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New study: Can you recognize Mick Jagger, Bill Clinton or Tony Blair in a crowd?

Humans appear to be limited to two faces per crowd.
Humans appear to be limited to two faces per crowd.
Photo by Matt Cardy/Getty Images

Do you think you could recognize your favorite celebrity in a crowd? A new study says face recognition is harder than you think. Humans appear to be limited to two faces per crowd.

In the recent paper published today, May 5, 2014 in Springer’s journal, Psychonomic Bulletin & Review, Dr. Volker Thoma of the University of East London, School of Psychology found our brains are limited to only recognizing two faces in a crowd at one time. Not only does this challenge the accuracy of forensic evidence from eye-witness testimonials but also contributes to work in the rehabilitation of our sensory and cognitive function.

In the paper, "Face-specific Capacity Limits under Perceptual Load Do not Depend on Holistic Processing," Thoma sets up two experiments which had participants try to recognize the faces of famous politicians like Tony Blair and Bill Clinton or pop stars Mick Jagger and Robbie Williams from a bunch of unknown faces, all the while having a face of an unknown person on the side of the screen and the participant told “not” to look at it.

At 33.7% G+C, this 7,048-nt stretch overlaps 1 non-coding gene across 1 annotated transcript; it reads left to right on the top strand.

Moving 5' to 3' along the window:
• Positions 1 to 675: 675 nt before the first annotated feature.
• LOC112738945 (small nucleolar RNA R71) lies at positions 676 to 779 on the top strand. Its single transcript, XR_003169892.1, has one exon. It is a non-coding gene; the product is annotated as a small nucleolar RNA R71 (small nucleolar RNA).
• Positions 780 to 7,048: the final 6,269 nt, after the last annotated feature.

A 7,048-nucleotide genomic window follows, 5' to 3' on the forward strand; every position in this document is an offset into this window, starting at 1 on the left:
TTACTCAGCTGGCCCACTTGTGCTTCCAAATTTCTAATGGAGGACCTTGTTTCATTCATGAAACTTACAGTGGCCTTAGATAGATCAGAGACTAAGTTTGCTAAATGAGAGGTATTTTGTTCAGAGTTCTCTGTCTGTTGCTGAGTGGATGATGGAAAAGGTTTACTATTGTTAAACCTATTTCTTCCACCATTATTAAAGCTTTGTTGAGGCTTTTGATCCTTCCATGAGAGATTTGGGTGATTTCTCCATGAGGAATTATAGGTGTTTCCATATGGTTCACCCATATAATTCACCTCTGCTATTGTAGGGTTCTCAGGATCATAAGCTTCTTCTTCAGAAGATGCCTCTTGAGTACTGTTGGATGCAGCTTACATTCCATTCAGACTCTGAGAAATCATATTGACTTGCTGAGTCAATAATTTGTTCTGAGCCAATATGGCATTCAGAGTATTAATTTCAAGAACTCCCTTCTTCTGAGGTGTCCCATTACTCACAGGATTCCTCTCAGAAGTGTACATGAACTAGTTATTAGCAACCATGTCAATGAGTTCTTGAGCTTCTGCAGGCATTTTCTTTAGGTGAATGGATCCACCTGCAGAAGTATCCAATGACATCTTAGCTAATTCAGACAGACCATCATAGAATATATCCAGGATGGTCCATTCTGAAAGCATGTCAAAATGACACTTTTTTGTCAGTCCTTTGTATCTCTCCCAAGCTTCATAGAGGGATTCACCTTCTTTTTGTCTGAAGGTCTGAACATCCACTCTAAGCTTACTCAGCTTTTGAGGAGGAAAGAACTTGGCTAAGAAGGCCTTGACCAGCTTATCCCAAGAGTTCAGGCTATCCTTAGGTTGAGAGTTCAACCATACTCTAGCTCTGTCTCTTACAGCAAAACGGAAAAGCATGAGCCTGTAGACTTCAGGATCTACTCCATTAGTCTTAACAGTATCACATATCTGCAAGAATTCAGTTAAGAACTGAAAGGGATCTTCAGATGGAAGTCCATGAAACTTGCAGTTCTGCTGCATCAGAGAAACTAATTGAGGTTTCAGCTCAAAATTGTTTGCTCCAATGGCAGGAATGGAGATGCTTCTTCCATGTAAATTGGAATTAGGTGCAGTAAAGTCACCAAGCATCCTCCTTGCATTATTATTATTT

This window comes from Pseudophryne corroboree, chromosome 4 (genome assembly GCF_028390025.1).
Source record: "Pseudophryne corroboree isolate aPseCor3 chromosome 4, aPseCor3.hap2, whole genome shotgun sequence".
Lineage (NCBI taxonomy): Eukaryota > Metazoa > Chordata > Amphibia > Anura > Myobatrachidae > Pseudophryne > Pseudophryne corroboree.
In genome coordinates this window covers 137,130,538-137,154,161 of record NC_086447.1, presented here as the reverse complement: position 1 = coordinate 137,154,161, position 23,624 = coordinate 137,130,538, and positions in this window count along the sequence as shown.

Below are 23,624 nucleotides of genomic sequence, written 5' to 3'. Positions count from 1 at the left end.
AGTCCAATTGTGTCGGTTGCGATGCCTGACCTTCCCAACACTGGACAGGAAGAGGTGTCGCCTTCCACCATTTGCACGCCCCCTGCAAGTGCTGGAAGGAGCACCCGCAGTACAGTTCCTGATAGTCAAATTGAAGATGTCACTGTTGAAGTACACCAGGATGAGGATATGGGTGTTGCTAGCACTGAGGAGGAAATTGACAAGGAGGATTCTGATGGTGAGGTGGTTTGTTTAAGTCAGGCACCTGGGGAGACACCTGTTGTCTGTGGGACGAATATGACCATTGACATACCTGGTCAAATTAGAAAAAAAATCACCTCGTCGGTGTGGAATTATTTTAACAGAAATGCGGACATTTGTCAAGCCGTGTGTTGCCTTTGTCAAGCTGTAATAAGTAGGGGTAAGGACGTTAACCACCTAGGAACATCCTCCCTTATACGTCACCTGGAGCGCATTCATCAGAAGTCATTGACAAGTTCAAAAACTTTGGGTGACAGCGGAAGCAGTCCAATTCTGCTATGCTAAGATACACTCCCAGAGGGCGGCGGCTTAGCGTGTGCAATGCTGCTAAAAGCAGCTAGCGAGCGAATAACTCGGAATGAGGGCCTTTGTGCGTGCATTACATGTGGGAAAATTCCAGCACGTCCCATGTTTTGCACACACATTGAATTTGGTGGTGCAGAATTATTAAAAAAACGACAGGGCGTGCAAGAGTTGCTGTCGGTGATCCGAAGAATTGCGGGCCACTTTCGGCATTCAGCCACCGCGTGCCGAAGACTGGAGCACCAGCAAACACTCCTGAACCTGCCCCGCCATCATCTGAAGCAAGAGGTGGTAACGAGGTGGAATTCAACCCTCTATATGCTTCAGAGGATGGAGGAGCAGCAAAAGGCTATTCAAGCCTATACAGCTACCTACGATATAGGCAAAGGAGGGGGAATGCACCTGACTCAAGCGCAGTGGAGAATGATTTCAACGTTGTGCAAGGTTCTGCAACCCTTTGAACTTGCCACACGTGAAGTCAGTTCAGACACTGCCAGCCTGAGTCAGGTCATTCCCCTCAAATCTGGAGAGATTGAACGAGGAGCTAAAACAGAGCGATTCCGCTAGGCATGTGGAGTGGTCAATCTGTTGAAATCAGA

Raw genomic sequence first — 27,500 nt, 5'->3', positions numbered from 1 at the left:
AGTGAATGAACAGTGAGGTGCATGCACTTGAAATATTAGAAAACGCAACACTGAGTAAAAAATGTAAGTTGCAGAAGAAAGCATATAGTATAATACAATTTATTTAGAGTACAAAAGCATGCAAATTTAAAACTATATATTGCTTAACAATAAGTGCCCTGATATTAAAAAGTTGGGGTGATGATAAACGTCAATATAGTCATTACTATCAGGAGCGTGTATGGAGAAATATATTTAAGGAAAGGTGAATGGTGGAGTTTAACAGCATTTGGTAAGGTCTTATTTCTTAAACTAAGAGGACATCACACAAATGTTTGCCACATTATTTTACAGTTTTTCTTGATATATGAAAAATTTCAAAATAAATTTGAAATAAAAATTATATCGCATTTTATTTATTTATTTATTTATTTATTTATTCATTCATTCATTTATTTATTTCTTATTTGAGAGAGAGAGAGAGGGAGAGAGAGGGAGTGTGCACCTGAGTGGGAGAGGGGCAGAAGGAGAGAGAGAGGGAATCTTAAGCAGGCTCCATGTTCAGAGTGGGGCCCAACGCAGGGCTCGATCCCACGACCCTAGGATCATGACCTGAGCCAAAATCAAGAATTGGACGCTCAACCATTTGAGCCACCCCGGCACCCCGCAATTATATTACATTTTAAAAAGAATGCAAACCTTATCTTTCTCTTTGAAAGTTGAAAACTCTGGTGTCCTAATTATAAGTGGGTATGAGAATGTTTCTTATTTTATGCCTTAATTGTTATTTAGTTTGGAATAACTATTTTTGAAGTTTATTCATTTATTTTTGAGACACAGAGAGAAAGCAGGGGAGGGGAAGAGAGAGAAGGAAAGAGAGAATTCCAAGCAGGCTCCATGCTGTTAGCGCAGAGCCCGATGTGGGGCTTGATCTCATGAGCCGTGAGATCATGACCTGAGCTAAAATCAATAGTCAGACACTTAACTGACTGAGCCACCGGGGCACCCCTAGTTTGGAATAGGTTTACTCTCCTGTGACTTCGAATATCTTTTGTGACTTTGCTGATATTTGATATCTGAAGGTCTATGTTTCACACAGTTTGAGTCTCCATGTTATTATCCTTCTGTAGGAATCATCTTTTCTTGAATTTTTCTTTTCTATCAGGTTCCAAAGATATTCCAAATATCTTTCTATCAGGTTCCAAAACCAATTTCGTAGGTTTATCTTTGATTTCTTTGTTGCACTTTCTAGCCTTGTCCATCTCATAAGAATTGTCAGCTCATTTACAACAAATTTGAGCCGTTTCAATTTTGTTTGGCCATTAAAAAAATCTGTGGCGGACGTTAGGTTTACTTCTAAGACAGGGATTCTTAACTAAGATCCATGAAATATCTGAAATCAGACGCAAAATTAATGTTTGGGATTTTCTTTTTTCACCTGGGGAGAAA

In the one experiment, where the famous face was in the center of the computer screen by itself or with a couple unknown faces, the participants had a hard time recognizing if the person was a famous politician or singer because they were distracted by the face on the side.

Now, was this because it is hard to forget a face or something about how we focus on what we are told to ignore? Could this be something akin to the “don't think of a pink elephant” test in meditation circles? Trying “not” to think about something guarantees that it is never going to be far from your own mind or sight.

In this case, no. When Thoma added a lot more faces to the center (which made the experiment harder), the participants were no longer distracted by that face on the side. On top of that, in a second experiment, he put a bunch of unknown faces upside-down, and the participants still had a tough time.

Thoma goes on to report in previous research, that our brains have a limited capacity to identify faces generally (like a face recognition limit) but adds that finally if there are too many other faces (even upside-down ones) the potential for successful recognition is far worse.

Is this human face recognition capacity limit of two faces per crowd unique only for the attention and perception of faces? Future studies will tell.

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